Bill Burgess

Thomas William Burgess (15 June 1872 – 2 July 1950) was the second person to successfully complete a swim of the English Channel after Matthew Webb. He performed the feat on 6 September 1911, on his 16th attempt.[1] British by nationality, Burgess spent most of his life in France, and won a bronze medal with the French water polo team at the 1900 Olympics.[2]

Bill Burgess
Thomas William Burgess in 1911
Personal information
Born15 June 1872
Rotherham, England
Died2 July 1950 (aged 78)
Paris, France
Height1.85 m (6 ft 1 in)
Weight95 kg (209 lb)
ClubLibellule de Paris


Burgess was born at 7 Lyndhurst Place, Rotherham, to Alfred Burgess, a blacksmith from Youlgreave, Derbyshire, and Camilla Anna Peat, a cook from Harthill, South Yorkshire.[2] He had a younger sister, Winifred Edith Burgess, who was born in Rotherham on 11 May 1875.[3] Their father worked for the Earl of Shrewsbury and accepted the Earl's offer to run a branch of the business in London. The family moved to Westminster, London, around 1882.[2] During this time, Burgess joined a swimming club and swam to Battersea along the Thames. Around 1889 the Earl offered him the opportunity to set up a French branch of the motor tyre business in Paris. Burgess accepted and moved to France, where he spent the rest of his life.[2]

On 8 August 1893 Burgess married Anne Rosalie Mioux, a French woman, in Neuilly-Sur-Seine in Paris, and lived with her, running a motor business in Levallois-Perret. They had two children, a son born in 1896 and a daughter born in Paris in 1907. It is believed that the son fought for the British in World War I with the York and Lancaster Regiment. Burgess' maternal uncle was a head teacher at a school in Swinton, South Yorkshire. Burgess' sister married in London and had one daughter, Phyllis Camilla Ruegg, in 1898. Burgess' niece, Phyllis Camilla Ruegg, grew up to be the head of an Educational college in London and died at the age of 98 in Camden 1996.

Burgess competed in swimming and water polo at the 1900 Olympics held in Paris and won a bronze medal playing for the French team despite his British nationality, which was allowed by the rules at that time. In swimming, he finished fourth in the 4000m freestyle and fifth in the 200m backstroke events.[2]

On 6 September 1911, on his 16th attempt, Burgess became the second person to swim across the English Channel,[1][2] and the first one to use goggles. His motorcycle goggles leaked water, but they protected his eyes from water splashes during his breaststroke-only swim.[4] In the 1920s Burgess was hired by the Olympian gold medalist and world record holder Gertrude Ederle, who in 1926 became the first woman to cross the English Channel.[5] Around the same time Burgess bought a summer home at Cap Gris Nez near Calais, as a summer base to train channel swimmers from 1922 to 1934, while his main residence was at Clichy, Paris.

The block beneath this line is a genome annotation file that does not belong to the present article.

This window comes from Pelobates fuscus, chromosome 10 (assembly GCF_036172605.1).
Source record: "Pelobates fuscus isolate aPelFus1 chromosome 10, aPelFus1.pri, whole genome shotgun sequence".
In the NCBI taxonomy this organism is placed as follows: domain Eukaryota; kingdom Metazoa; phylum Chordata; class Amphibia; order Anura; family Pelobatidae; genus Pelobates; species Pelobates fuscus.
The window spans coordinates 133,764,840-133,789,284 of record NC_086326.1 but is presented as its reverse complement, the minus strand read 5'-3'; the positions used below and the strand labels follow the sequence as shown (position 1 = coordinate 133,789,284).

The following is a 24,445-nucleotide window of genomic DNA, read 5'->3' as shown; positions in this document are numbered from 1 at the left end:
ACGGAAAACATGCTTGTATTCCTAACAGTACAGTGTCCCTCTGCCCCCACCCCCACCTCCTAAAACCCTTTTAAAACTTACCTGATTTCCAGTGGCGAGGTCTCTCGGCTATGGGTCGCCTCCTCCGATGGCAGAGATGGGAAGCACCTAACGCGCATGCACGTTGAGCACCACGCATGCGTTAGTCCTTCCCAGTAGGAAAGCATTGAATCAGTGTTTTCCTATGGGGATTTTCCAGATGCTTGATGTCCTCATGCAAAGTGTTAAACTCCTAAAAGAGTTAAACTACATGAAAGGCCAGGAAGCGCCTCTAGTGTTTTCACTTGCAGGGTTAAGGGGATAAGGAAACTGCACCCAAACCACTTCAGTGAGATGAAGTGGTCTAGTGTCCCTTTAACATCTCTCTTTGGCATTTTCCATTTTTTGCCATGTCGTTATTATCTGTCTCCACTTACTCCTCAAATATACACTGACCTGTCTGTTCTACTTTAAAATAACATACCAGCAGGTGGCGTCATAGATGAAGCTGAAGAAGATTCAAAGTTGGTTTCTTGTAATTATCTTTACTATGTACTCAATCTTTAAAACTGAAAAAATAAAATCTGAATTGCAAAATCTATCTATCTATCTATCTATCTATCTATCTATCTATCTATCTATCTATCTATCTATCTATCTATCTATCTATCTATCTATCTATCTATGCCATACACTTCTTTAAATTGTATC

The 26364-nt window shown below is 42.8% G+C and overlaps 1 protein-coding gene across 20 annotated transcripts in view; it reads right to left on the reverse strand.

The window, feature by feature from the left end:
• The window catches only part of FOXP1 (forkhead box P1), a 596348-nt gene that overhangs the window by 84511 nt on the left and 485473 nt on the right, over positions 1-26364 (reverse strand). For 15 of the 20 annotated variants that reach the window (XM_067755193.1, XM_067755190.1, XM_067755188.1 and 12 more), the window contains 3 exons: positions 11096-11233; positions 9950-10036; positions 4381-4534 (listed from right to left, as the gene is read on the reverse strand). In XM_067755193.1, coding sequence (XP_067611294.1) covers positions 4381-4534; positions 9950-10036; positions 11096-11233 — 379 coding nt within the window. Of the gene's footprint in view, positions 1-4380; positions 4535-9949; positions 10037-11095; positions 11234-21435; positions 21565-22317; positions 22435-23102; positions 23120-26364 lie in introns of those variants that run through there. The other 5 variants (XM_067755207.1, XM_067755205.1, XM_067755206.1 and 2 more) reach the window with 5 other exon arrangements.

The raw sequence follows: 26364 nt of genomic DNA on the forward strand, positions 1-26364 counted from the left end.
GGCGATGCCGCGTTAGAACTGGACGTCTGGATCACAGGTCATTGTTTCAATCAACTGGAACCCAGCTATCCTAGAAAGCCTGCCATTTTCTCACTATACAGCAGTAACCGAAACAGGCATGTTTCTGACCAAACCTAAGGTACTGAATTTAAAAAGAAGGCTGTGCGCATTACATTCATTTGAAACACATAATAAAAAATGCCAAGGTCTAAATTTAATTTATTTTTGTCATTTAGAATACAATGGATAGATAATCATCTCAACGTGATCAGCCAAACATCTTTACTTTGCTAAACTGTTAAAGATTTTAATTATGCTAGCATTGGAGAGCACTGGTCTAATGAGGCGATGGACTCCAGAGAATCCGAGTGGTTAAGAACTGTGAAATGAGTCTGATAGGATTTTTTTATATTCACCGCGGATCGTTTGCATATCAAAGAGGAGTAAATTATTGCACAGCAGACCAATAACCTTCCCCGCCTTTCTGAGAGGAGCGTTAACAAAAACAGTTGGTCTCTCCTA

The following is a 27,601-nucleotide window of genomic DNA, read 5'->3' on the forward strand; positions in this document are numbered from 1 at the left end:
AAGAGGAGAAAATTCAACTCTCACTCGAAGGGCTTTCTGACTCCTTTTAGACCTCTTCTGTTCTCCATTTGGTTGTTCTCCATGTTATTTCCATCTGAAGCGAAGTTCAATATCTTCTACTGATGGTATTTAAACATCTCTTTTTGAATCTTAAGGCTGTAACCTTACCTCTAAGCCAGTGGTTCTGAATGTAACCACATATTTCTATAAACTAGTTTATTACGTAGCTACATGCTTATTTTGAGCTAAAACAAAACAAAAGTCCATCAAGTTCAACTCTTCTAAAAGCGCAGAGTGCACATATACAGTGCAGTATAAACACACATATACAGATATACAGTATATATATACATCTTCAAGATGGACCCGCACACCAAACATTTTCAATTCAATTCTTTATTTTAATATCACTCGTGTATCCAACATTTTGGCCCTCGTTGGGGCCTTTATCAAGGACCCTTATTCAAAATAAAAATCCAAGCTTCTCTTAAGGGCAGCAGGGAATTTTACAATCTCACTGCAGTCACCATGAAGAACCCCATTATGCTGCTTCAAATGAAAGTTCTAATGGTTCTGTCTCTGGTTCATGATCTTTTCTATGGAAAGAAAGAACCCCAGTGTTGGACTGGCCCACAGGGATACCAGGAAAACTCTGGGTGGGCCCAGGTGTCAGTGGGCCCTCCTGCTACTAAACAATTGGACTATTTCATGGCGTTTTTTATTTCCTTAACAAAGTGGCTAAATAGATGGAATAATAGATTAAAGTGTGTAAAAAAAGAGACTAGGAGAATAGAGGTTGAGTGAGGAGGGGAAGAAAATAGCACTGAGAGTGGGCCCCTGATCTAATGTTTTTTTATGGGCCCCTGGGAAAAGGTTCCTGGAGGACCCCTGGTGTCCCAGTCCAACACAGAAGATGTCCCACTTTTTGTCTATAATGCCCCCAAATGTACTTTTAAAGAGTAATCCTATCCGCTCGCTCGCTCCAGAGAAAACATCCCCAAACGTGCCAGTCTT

In 1941 Burgess was taken prisoner by the Nazis and held in a prison camp Frontstalag 142 in Besançon, France. He was released later the same year.[6]


  1. Staff. "The Channel Swim: Burgess's Perseverance Rewarded After Fifteen failures", Poverty Bay Herald, Volume XXXVIII, Issue 12581, 11 October 1911, Page 8. Accessed 5 August 2010.
  2. Bill Burgess.
  3. "Thomas William Burgess". Archived from the original on 24 September 2015. Retrieved 11 August 2009. Born on 15th June, 1872 at Lyndhurst Place, Rotherham, Thomas William Burgess was the son of Alfred Burgess, Journeyman and Blacksmith, born 1851, at Youlgreave, Derbyshire, and Camilla Ann Peat, born 1847 in Harthill. Thomas had a sister, Winifred Edith Burgess (b. 1875).
  4. The history of goggles. International Swimming Hall of Fame
  5. Gallico, Paul (19 January 1964). "First Queen of Channel Swimmers". Los Angeles Times. Retrieved 12 August 2009. The coach who joined the party abroad was none other than that Thomas Burgess who, 15 years before, had been the second to make the Channel crossing
  6. "Burgess Family". Retrieved 11 August 2009.
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